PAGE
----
So refreshing, so sublimely tropical. How on earth can a smoothie be this life-giving?
After a good sweat in the yard (or in the garage in my case – getting rid of crapola), that first cool sip of tangy electrolytes? Nirvana. It’s all pineapple-mango blended with briny coconut water for a sweet and tangy buzz that’s like being handed a glass of sunshine by your best bud. Then the turmeric pops in there like, “Hello there!”
If you’ve never tried fresh turmeric root. Brace yourself. This turmeric juju is powerful stuff. It’s not entirely pleasant by itself, but when you work it into a poblano vegetable soup or into your standard tropical smoothie, you end up with something health-supportive and dynamic that simply compels you to make it all year long.
How Do You Make a Tropical Smoothie with No Ice?
Ice can cheapen the smoothie experience. For the best texture, use pure fruit: frozen mango and pineapple with a small amount of cool liquid. I like using coconut water as the base for a lighter flavor. Check out the light, smooth texture in this video:
Did you notice that dash of cinnamon at the end? Yeah. Definitely mandatory. Don’t skip that part, but go very easy with it.
Tropical Smoothie Recipe Tips
If for whatever reason you don’t want the pizazz of turmeric, simply leave it out or try ginger instead. Mix and match your favorite tropical fruit or try this fun mangonada smoothie which is a popular Mexican drink with chamoy swirled around the glass.
Smoothie Variations to Try:
Liquids (keep those liquid ratios the same) : Instead of coconut water, try pineapple juice, mango juice, or coconut milk. Look at the label to make sure there’s no added sugar.
Fruit: For an even creamier consistency, add half a frozen banana. Any packaged, frozen “tropical fruit” blend will work in this recipe, but you can also freeze your own ripe fruit – a great option to extend the shelf-life.
Add-Ins: Boost the nutrition and add some texture with a garnish of chia seeds or gogi berries. I really like adding coconut butter for richness, but coconut oil works too.
Serving: I’m a big fan of reusable glass straws and mason jars for practicality, but if I’m feeling extra fancy, I’ll serve the smoothie in a wine glass.
Are Smoothies Healthy?
Blending whole fruit is, by a volumetric stand-point, healthier than juicing because you get a fuller glass from whole fruit which contains fiber. Fiber doesn’t require insulin to digest, so it helps moderate sugar intake.
Secondly, the presence of turmeric in this smoothie provides an anti-inflammatory effect because of the high amounts of curcumin in it. Adding fat to your smoothie (a tiny amount of coconut butter) helps with the absorption of fat-soluble vitamins (vitamin A from mango). Pineapple is a great source of manganese, vitamin C, and digestive enzymes.
The bottom line? Eating whole fruit is healthy and by extension, so is a whole-fruit smoothie.
Bottoms up sunshine!
Sunshine Tropical Smoothie with Turmeric
- high speed blender
- 2 cups frozen mango
- 2 cups frozen pineapple
- 2 tbsp lime juice from 2-4 limes
- 2 tsp coconut butter
- 2 tbsp fresh turmeric peeled and chopped
- 2 1/4 cups cold coconut water the fresh stuff
- tiny pinch cinnamon for garnish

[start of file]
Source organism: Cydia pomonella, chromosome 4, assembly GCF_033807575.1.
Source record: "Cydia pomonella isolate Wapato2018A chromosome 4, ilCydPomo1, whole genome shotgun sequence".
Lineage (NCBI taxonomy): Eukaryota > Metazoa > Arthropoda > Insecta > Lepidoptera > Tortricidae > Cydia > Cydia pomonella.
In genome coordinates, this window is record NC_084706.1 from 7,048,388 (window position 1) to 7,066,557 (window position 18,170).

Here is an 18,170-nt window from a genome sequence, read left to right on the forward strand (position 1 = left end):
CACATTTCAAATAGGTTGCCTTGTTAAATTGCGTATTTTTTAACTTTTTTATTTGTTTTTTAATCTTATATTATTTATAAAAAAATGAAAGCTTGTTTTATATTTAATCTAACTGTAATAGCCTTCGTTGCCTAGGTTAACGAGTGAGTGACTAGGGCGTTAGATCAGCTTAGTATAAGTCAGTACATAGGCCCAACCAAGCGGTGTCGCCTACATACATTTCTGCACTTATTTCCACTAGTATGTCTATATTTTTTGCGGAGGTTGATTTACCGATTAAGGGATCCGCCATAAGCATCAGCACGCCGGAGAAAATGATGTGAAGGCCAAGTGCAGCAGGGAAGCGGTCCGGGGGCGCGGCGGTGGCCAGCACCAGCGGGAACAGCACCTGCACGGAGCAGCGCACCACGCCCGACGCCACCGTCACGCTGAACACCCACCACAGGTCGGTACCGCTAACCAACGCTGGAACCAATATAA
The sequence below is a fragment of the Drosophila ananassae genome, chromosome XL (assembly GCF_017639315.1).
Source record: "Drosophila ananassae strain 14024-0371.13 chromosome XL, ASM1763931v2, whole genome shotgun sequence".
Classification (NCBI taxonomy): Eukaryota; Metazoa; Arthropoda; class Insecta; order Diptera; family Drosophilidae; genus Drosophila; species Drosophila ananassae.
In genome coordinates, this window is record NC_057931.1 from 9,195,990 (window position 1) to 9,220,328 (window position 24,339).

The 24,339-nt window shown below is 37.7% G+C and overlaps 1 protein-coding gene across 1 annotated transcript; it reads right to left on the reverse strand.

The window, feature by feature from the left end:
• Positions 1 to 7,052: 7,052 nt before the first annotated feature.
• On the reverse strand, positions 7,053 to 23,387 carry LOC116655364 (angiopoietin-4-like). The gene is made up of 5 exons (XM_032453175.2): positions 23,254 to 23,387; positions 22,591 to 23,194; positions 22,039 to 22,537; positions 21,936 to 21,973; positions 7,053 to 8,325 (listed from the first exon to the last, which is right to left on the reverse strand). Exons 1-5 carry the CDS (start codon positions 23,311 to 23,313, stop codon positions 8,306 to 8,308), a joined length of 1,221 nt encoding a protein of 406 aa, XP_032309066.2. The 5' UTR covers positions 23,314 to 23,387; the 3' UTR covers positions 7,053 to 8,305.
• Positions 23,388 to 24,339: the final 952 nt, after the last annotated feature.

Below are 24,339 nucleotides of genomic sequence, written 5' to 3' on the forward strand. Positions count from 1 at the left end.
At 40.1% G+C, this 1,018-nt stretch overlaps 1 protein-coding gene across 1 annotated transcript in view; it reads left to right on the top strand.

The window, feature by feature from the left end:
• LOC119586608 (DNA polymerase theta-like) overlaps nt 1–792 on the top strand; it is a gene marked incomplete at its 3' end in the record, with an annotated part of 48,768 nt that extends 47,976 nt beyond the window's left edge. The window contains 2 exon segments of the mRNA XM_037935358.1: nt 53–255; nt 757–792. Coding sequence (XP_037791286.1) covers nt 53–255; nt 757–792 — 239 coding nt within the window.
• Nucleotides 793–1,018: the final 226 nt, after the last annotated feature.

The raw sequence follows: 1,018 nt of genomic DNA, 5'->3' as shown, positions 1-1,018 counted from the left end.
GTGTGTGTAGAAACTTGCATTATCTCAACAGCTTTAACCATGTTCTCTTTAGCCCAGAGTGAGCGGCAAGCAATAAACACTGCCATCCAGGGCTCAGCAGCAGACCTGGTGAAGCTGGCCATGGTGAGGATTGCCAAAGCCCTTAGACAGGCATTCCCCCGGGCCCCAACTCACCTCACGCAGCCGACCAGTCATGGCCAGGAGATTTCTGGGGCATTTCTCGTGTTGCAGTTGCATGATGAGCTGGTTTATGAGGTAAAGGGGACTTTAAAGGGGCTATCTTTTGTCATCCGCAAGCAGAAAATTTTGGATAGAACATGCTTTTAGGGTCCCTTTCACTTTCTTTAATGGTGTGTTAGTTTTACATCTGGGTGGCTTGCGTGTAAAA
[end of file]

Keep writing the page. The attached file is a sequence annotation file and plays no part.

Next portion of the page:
- Add frozen fruit, lime juice, coconut butter, turmeric and coconut water to the blender. Blend on high speed until very smooth. Serve right away with a small dash of cinnamon.
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Really enjoying your website – thank you for sharing your talents! I found it though google on “Jade Red Chicken,” and I’m desiring to try your sunshine smoothie, but curious what Coconut butter is?
Also, any chance you can make black beans similar to Chino’s – yum!
Thank you Scott! Also, I love that you found me through the Jade Red Chicken because I love Chino Bandidos. To answer your question, coconut butter is sold in a jar (usually next to the oils). It’s thick and firm and has a shortbread flavor. It’s desiccated dried coconut (good stuff). If you want to make the smoothie without it, it will still be awesome (though, I might suggest a teaspoon of coconut oil). The fat is great for when there are fat-soluble vitamins, but the coconut especially lends a little creamy factor that I like in a tropical smoothie.… Read more »
Wow, thank you for the quick reply. I agree on Chinos, I been going since mid-1990’s. The black beans have a super unique flavor, salty, savory, spicy with a tad bit of sweetness and acid. They blend it, so it is like a refried bean, but this one is black and soupy thick. It certainly is not the prettiest, but once you get past the lack of visual appeal, the flavor hooks most people right in! My five year old daughter just eats the black beans and white rice mixed, with maybe, 1 jade red chicken bite. My Thai wife… Read more »
Scott, I’m like a moth to a flame when it comes to recreating flavors so you’ve totally enticed me with the challenge. Until I can deliver, I have a spicy black bean soup that’s got some great dimension (cumin, lime, and orange juice). I almost always make black beans with onion, chipotle pepper, and an avocado leaf (Mexican style). As for Chino’s, I think you’re onto something with the vinegar or hoisin idea. Now that I think of it, I definitely remember something special about them, too. You’re totally right about tasting them side by side; I once spent a… Read more »
Cool, I can’t wait! Myself and others would be eternally grateful for some taste bud heaven here on earth! Thank you very much!